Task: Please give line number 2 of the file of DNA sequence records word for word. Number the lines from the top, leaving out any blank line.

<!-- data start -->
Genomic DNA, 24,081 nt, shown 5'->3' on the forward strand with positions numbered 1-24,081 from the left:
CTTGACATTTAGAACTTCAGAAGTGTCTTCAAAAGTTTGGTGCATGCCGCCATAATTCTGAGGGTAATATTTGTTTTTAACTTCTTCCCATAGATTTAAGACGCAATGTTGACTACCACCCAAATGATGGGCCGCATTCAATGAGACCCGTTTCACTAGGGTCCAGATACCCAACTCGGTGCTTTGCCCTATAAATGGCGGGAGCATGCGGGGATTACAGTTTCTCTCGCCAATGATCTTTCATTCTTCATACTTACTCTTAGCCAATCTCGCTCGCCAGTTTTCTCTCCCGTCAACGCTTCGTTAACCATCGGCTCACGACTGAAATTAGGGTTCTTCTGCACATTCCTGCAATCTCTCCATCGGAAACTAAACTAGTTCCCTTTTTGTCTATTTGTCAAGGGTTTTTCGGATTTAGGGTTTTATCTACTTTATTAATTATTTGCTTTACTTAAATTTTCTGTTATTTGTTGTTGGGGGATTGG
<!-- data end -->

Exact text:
CTTGACATTTAGAACTTCAGAAGTGTCTTCAAAAGTTTGGTGCATGCCGCCATAATTCTGAGGGTAATATTTGTTTTTAACTTCTTCCCATAGATTTAAGACGCAATGTTGACTACCACCCAAATGATGGGCCGCATTCAATGAGACCCGTTTCACTAGGGTCCAGATACCCAACTCGGTGCTTTGCCCTATAAATGGCGGGAGCATGCGGGGATTACAGTTTCTCTCGCCAATGATCTTTCATTCTTCATACTTACTCTTAGCCAATCTCGCTCGCCAGTTTTCTCTCCCGTCAACGCTTCGTTAACCATCGGCTCACGACTGAAATTAGGGTTCTTCTGCACATTCCTGCAATCTCTCCATCGGAAACTAAACTAGTTCCCTTTTTGTCTATTTGTCAAGGGTTTTTCGGATTTAGGGTTTTATCTACTTTATTAATTATTTGCTTTACTTAAATTTTCTGTTATTTGTTGTTGGGGGATTGG